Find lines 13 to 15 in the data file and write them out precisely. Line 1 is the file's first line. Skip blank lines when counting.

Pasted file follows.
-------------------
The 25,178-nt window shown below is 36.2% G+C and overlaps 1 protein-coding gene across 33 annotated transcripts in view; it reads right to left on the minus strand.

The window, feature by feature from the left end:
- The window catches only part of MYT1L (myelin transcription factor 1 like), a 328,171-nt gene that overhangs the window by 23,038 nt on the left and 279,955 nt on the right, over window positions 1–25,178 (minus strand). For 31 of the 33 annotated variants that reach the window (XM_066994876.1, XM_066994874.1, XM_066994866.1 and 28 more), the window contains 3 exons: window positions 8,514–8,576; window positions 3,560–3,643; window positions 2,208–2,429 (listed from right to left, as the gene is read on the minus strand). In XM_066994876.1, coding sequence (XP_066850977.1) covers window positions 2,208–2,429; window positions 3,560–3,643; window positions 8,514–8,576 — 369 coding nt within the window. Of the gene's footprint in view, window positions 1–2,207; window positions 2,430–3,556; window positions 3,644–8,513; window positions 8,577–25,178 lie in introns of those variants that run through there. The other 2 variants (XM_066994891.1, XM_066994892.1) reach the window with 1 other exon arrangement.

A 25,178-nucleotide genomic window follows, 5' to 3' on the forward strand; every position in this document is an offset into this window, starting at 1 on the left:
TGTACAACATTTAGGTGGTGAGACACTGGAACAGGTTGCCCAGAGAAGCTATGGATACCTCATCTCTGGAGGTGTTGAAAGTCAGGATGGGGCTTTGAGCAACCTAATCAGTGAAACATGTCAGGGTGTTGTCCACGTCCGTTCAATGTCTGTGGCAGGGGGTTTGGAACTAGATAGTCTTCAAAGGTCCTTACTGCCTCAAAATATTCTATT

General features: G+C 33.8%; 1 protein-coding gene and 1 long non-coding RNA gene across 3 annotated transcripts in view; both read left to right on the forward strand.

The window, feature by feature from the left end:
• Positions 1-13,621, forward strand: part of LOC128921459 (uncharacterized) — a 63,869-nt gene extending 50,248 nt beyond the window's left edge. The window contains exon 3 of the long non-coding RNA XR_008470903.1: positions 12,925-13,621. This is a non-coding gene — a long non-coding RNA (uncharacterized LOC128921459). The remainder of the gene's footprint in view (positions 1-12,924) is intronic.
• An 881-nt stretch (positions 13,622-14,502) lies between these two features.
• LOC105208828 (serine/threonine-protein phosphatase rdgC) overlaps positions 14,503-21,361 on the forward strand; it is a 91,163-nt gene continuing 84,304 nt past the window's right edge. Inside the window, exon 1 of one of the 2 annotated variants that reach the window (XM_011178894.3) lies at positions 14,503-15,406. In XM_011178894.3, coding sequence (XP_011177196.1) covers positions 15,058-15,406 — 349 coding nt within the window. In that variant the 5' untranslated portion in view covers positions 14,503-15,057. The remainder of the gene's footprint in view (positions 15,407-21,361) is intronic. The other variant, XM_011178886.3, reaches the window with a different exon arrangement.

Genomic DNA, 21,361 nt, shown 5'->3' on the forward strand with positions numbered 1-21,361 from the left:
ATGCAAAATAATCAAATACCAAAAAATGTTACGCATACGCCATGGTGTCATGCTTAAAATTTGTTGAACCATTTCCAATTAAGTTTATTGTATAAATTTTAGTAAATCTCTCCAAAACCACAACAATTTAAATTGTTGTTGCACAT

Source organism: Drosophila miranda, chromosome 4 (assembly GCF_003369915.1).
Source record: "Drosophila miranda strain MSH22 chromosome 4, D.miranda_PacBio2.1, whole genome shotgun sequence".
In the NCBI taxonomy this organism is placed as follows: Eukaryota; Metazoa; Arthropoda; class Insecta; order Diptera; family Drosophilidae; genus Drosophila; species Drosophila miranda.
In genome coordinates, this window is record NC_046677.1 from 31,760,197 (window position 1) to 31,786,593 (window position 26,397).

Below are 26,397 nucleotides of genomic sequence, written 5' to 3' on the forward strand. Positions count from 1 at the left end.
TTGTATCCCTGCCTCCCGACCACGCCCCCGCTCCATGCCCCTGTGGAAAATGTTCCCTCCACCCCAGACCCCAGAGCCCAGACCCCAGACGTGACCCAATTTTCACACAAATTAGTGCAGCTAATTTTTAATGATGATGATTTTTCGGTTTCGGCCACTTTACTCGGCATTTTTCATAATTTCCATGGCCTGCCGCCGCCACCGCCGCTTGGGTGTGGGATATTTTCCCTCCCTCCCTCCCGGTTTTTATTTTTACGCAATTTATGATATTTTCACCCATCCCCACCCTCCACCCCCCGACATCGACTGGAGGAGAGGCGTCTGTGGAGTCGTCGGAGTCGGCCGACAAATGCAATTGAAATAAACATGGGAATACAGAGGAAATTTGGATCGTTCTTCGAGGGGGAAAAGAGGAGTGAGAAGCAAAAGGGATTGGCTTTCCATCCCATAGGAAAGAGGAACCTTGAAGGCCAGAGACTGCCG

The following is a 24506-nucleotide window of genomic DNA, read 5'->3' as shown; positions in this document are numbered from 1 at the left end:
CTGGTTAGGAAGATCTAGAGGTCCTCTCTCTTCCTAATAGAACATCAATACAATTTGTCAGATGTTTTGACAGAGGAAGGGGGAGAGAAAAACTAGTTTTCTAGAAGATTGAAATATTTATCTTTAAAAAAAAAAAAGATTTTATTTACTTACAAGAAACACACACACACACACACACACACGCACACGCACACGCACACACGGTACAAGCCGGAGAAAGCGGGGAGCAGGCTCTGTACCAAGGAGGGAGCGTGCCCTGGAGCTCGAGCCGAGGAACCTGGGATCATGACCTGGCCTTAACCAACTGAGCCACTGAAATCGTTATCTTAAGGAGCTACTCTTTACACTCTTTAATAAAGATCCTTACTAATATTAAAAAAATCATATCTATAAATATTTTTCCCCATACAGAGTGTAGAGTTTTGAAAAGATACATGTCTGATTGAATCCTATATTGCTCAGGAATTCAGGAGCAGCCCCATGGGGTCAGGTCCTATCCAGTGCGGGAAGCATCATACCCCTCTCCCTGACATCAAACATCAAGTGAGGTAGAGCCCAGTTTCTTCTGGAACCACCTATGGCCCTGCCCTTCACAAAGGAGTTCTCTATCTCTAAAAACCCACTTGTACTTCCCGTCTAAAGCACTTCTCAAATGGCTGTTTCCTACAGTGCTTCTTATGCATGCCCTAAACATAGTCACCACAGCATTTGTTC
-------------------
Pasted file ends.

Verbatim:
Source organism: Drosophila miranda, chromosome 4 (assembly GCF_003369915.1).
Source record: "Drosophila miranda strain MSH22 chromosome 4, D.miranda_PacBio2.1, whole genome shotgun sequence".
In the NCBI taxonomy this organism is placed as follows: Eukaryota; Metazoa; Arthropoda; class Insecta; order Diptera; family Drosophilidae; genus Drosophila; species Drosophila miranda.